He heard them lay their plans, he was informed of the place on which they intended to make their first attack, and the particular spot to which they were to convey their booty. The whole was now before him, and the thing with him was how to act. He knew he could now defeat their plans, and he deliberated whether to convey private information to the man of the cottages to put them on their guard, or to divulge the thing at once, and in the most public manner. He resolved on the latter, and creeping cautiously from his lair, and approaching the place where the men lay basking themselves in the warm sunshine, he exclaimed, "Ye villains! I have listened to your plans. I have heard your designs of robbery: up, get you away from this place." The men were confounded, as if a bombshell had exploded at their feet, and in their consternation betook themselves to the hill. By this time the cottagers were all astir, and hearing the voice of honest Saunders on the rising ground above them, their attention was directed to the circumstance as being somewhat unusual. They saw two men speeding as best they might up the steep face of the height before them, and Saunders vociferating, Villains! robbers! housebreakers! All was agog—the people ran and shouted, and threatened, and then a whole company of dogs, with a large brave mastiff at their head, bounded across the fields, and over fences, in one hilarious cavalcade, in keen chase after the robbers. The fugitives now saw their predicament, and, out of breath, they rounded the corner of the hill, where they vanished, and the dogs after them. How the affair ended in the lin could not well be known; but after a pretty long interval the dogs returned, with the mastiff marching majestically before them, as being commander-in chief, and the poor faithful animals looked in their masters faces with peculiar satisfaction, as much as to say have we not achieved a manly exploit?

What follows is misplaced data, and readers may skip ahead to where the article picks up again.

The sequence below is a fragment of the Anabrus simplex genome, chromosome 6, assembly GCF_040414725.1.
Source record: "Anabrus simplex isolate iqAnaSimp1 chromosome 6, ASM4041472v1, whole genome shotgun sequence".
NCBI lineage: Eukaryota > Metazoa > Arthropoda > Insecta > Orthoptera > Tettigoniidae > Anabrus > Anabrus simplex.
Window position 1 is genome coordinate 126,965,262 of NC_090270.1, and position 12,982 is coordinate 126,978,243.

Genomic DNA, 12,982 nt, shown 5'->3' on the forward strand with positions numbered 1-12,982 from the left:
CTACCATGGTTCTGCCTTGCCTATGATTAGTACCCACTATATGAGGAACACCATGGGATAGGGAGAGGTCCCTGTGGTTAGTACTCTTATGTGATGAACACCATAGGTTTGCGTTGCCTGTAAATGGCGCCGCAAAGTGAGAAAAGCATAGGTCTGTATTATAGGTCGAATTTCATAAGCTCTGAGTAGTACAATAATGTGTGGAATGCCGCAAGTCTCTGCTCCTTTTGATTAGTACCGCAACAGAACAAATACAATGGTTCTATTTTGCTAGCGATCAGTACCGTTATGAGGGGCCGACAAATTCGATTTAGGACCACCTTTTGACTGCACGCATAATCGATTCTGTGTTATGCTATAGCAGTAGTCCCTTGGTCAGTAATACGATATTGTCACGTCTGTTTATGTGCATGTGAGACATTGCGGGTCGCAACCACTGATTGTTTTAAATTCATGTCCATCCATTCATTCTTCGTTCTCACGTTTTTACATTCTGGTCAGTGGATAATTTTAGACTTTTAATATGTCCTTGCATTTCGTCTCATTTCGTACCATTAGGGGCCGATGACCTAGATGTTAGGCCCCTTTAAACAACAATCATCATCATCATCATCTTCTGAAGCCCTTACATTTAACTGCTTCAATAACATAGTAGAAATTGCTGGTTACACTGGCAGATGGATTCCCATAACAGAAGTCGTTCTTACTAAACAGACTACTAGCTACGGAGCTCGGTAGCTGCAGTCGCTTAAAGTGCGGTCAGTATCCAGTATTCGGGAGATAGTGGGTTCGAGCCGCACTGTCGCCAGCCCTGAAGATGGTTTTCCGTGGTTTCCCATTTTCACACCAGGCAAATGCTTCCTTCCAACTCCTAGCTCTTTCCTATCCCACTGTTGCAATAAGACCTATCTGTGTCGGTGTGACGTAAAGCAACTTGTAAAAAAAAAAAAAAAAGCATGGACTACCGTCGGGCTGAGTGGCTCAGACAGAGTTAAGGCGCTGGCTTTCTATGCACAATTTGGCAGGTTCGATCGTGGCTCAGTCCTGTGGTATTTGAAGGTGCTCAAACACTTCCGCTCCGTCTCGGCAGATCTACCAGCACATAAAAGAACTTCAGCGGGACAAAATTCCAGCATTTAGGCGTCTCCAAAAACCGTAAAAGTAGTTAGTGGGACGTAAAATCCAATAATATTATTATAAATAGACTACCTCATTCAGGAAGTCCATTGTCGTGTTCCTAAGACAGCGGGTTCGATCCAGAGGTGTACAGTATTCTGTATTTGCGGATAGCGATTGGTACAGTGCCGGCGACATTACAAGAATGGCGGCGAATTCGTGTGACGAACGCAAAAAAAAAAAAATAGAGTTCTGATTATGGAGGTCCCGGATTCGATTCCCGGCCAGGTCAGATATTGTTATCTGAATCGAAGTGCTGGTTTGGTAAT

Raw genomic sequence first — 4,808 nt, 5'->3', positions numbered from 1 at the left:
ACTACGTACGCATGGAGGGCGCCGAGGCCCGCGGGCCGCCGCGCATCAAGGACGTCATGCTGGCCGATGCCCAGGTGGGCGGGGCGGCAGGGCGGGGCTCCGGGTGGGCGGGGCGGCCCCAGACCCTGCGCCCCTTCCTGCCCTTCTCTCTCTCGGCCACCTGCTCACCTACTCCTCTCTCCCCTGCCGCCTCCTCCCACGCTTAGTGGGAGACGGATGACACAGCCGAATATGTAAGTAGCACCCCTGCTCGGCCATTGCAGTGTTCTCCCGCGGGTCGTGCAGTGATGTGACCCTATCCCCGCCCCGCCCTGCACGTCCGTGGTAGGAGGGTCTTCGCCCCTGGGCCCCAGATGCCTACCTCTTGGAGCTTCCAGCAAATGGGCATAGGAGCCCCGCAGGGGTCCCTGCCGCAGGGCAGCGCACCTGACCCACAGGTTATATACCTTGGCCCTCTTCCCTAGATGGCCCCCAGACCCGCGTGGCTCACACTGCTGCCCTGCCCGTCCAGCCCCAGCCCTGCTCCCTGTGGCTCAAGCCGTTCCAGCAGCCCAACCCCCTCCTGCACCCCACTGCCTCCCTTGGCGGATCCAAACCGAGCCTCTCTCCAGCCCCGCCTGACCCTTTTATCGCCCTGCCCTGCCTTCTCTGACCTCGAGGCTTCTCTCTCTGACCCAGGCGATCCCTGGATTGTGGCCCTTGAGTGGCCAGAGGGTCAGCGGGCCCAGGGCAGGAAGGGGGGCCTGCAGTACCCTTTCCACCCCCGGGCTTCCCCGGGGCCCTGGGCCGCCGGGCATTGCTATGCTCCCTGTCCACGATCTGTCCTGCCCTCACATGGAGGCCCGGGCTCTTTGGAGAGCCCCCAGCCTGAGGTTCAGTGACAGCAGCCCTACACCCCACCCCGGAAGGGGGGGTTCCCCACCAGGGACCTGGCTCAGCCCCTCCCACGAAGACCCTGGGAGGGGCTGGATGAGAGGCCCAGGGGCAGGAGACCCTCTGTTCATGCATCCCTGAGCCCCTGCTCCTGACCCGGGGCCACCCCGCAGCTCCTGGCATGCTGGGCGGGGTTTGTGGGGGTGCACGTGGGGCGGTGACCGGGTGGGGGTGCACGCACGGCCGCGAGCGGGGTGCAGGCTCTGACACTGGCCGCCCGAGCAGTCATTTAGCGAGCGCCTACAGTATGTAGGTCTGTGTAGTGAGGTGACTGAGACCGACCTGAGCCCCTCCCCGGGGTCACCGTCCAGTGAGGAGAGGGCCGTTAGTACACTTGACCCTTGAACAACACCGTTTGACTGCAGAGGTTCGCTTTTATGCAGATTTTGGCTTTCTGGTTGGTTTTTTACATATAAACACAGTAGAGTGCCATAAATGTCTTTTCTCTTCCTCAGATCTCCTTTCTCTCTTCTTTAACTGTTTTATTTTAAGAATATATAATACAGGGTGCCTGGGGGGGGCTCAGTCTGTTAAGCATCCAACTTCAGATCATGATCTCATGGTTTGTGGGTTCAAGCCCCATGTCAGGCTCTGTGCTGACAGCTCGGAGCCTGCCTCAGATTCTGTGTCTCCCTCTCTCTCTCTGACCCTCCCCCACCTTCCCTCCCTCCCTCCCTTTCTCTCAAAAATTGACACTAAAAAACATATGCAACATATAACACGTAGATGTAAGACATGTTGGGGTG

It was supposed that the robbers had climbed a tree, and thus got out of the reach of the dogs, for certain branches appeared to have been newly broken, and a rag or two of their clothes were found dangling from a branch. Saunders then stated the whole case to the cottars, who felt truly thankful for the deliverance. Thus was the design of the robbers defeated, and thus were the prayers of an honest man answered.